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Sen. Manchin shares information on battle again meth abuse

 

WASHINGTON, D.C. – U.S. Sen. Joe Manchin, D-W.Va., Tuesday hosted a briefing on how West Virginia has worked to address methamphetamine abuse.

Manchin’s office said the purpose of the briefing was to help spread awareness of efforts West Virginia and other jurisdictions have made to turn the tide against meth abuse and how communities can combat the rise of meth cooks.

“Crystal Meth destroys families and communities, and the costs associated with addiction – premature deaths, drug treatment, lost productivity, crime, health care expenses, environmental hazards, and child endangerment – are a massive drain on public resources.  However, West Virginia and other jurisdictions have started to turn the tide against meth through collaboration between public and private leaders that has addressed the manufacture of meth without increasing regulation on small businesses or reducing access to important medicines. Crystal meth is a scourge across America, and it’s my hope that this briefing will show how communities can start bringing the fight to the meth cooks,” Manchin said.

The other speakers include:

  • Lynn Fruth, owner of Fruth Pharmacies, and a leader in the fight against meth with efforts in her pharmacies;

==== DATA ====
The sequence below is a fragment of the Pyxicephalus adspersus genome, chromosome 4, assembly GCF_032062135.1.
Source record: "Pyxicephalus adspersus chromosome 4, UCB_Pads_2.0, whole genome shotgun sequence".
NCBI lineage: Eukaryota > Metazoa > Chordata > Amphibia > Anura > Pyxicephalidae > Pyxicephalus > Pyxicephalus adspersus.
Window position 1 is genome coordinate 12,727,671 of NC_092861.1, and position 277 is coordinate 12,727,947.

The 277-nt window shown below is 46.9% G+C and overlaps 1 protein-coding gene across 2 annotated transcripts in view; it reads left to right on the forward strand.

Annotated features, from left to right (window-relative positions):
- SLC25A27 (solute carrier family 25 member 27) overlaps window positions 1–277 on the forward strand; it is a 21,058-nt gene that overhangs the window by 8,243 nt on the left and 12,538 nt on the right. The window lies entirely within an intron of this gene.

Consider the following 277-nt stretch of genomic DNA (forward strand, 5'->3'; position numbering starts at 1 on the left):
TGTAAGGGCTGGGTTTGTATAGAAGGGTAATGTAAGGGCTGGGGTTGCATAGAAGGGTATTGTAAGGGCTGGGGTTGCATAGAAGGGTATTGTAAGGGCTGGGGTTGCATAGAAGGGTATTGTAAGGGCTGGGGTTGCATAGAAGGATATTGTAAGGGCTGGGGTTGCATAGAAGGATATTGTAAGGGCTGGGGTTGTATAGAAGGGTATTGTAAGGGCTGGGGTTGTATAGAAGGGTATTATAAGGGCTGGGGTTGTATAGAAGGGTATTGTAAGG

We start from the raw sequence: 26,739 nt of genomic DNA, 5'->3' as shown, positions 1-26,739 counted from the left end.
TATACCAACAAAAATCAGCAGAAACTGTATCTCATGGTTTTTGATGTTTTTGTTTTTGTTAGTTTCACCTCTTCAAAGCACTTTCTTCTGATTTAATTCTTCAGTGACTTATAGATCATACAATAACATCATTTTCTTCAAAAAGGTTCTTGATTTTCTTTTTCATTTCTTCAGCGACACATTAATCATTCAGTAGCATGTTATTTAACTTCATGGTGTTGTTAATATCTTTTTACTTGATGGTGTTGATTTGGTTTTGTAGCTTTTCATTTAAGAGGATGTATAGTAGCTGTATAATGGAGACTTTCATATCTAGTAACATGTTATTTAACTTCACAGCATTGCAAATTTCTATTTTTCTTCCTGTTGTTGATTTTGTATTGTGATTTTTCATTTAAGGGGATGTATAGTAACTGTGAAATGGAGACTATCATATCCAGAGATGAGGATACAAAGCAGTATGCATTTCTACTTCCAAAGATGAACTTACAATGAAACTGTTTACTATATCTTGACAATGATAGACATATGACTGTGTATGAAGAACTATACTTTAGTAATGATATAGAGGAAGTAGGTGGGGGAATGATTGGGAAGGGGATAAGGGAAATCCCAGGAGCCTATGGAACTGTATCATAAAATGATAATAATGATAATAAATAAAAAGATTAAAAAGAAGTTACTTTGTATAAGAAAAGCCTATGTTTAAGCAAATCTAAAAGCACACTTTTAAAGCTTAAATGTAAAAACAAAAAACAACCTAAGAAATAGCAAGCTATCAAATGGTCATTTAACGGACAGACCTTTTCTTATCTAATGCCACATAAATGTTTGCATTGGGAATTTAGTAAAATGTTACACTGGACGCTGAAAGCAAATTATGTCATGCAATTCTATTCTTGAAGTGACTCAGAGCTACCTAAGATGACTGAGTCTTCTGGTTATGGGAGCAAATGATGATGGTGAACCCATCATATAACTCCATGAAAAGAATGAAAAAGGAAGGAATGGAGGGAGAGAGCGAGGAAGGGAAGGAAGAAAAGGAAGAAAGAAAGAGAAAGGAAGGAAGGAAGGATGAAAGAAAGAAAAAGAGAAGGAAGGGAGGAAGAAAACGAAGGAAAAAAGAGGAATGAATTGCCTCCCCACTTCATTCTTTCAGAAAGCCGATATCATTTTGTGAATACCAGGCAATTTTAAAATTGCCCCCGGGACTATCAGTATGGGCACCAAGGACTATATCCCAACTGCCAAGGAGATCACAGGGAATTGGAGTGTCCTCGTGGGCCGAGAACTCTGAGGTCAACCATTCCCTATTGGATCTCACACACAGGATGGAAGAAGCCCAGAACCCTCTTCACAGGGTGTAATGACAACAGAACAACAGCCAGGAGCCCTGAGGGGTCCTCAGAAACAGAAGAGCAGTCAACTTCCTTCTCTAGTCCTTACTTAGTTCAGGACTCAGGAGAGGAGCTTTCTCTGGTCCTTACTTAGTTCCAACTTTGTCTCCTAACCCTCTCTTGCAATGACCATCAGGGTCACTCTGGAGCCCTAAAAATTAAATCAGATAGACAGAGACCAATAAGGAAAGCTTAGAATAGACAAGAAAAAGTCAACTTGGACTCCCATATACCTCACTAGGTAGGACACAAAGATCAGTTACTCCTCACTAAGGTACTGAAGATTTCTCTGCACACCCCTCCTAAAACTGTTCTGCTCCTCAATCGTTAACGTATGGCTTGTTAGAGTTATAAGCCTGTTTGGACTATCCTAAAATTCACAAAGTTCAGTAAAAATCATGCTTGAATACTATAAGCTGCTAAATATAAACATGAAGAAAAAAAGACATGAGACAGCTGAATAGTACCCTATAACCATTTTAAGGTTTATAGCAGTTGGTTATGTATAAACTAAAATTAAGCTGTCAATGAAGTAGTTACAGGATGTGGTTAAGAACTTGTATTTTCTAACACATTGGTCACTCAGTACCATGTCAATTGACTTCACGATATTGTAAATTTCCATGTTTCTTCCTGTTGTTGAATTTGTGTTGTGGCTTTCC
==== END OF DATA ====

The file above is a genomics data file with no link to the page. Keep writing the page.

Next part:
• Courtney Hunter, director of advocacy at Partnership for a Drug Free America, to share the work that the advocacy community is doing to fight the crystal meth problem;
  • Lori Phillips-Jones, former district attorney in Tennessee, whose efforts dropped meth labs in her jurisdiction by 80 percent; and
  • Jim Langford, Georgia director of the Meth Project, to share the impact of crystal meth addiction on local communities.

 

Sen. Manchin report the following efforts to tackle domestic meth production:

August 2013: Officials with Fruth Pharmacy, a regional pharmacy chain in WV, announced that they would no longer be selling single-ingredient pseudoephedrine (PSE) products. They replaced Sudafed with Nexafed, a medication that works like Sudafed, but is tamper-resistant so it is more difficult to extract the PSE to make meth.

May – July 2014: Sen. Manchin called the CEOs at CVS Pharmacy, Kmart, Kroger, Rite-Aid, Walgreens, and Walmart requesting that they stop selling single-ingredient PSE in the state.

July 2014: After being urged by Senator Manchin, CVS, Walgreens, Kmart, and Rite-Aid stores in West Virginia stopped selling single-ingredient, non-tamper resistant PSE that is used to make meth. Additionally, Kroger stored in West Virginia announced they would limit the sale of single-ingredient PSE.

January 2015: Sen. Manchin sent individual letters to members of the West Virginia Legislature encouraging the body to pass legislation implementing the West Virginia Board of Pharmacy’s recommendations to curb the tide of meth production in the state. The Board’s recommendations include rescheduling PSE products as a controlled substance that requires a prescription to obtain, lowering the monthly PSE products as a controlled substance that requires a prescription to obtain, lowering the monthly PSE sales limit to 3.6g and lowering the annual PSE sales limit to 24g.

March 2015: Sen. Manchin introduced an amendment, which was included in the final FY2016 Congressional Budget, to encourage Congress to invest in efforts to combat meth abuse.

 

June 2015: Sen. Manchin sent a follow up letter to Walmart and Kroger, urging them to reconsider their earlier decision. Both stores have continued to refuse to remove single ingredient PSE products, but both agreed to meet the West Virginia Board of Pharmacy recommendations for monthly and annual sales limits.

 

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